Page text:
Hiring Archer Western Construction LLC as the project’s contractor, VDOT began construction on the Jones Branch Connector in February 2020.
The road partly opened in December 2018 with traffic allowed on one lane in each direction, and all four travel lanes opened to traffic this past December. The sidewalks and bike lanes opened in February.
The Jones Branch Connector carries an estimated cost of $60.2 million and was funded with a combination of federal, state, and county money.
Capital One, whose headquarters is off of Scotts Crossing Road on the east side of the Beltway, donated property for a portion of the project, according to Biesiadny.
The next Tysons transportation project slated for completion is Scott’s Run Trail, an eight-foot wide pedestrian trail that will connect Magarity Road at Westgate Elementary School to Colshire Meadow Drive near the McLean Metro station.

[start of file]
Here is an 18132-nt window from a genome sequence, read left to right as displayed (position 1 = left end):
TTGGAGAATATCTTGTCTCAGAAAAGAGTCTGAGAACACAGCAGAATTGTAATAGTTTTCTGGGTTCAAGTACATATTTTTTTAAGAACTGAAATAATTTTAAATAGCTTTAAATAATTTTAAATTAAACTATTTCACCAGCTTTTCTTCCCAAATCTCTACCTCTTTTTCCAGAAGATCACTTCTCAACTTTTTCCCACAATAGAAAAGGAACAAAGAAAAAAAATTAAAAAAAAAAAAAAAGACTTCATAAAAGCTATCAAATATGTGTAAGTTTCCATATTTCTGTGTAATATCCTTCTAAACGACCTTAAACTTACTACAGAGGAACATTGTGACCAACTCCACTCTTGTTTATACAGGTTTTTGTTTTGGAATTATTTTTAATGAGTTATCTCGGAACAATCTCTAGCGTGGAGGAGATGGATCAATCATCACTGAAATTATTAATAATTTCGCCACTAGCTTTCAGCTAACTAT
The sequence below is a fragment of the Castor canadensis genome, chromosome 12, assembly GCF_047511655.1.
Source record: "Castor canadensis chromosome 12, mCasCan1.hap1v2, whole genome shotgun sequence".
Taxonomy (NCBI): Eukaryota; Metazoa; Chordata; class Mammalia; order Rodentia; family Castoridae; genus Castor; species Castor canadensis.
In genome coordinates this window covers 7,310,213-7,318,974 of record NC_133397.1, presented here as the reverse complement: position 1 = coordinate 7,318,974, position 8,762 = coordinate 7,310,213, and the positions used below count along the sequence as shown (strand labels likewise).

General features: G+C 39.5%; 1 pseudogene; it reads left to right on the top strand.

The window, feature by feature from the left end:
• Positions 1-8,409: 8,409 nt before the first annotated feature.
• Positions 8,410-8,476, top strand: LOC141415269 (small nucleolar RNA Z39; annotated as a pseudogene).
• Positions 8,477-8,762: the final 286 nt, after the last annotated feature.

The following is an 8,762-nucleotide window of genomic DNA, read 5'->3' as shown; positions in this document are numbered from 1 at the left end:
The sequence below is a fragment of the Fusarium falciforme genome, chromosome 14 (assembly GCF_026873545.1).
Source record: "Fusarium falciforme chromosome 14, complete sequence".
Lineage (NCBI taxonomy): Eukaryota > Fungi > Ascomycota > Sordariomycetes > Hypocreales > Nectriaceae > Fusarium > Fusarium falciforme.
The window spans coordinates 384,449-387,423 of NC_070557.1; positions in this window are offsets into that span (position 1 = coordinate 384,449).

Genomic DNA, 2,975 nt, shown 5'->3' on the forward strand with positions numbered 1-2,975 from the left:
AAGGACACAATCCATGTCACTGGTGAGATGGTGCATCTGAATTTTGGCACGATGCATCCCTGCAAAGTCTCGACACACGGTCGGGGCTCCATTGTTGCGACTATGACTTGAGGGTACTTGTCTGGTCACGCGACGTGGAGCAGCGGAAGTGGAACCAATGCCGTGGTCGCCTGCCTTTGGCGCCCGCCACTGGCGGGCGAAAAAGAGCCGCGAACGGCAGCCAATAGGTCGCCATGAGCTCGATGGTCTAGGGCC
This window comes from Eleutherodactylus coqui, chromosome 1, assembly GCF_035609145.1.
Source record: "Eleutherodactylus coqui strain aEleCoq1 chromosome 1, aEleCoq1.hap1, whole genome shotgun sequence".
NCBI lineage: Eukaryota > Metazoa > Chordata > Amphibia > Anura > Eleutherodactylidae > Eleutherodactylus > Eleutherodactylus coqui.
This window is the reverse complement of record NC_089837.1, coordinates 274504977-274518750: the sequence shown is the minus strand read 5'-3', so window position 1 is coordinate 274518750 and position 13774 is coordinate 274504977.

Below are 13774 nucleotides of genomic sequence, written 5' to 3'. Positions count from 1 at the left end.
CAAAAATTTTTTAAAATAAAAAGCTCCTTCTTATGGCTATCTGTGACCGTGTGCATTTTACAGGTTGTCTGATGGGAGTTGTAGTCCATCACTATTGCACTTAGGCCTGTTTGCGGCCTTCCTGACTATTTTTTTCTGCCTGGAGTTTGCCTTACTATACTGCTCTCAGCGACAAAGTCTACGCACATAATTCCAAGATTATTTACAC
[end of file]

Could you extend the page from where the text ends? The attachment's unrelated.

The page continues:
With an estimated cost of $3.3 million, the project is a partnership between the Fairfax County Department of Transportation and the Fairfax County Park Authority. Construction started in the summer of 2019.
Biesiadny says his department is also preparing to acquire land for a new pedestrian bridge from Old Meadow Road to Tysons Corner Center, but the most significant ongoing project in the area is the widening of Route 7 from Tysons to Reston, which broke ground on June 13, 2019 and expands almost seven miles of roadway from four to six lanes in addition to adding shared-use paths and other improvements.
“We have a lot of work to do to make sure Tysons is the walkable, urban community that people want to live in and people want to come and invest in,” McKay said. “…Every single transportation infrastructure project we do contributes to that long-term success of this area.”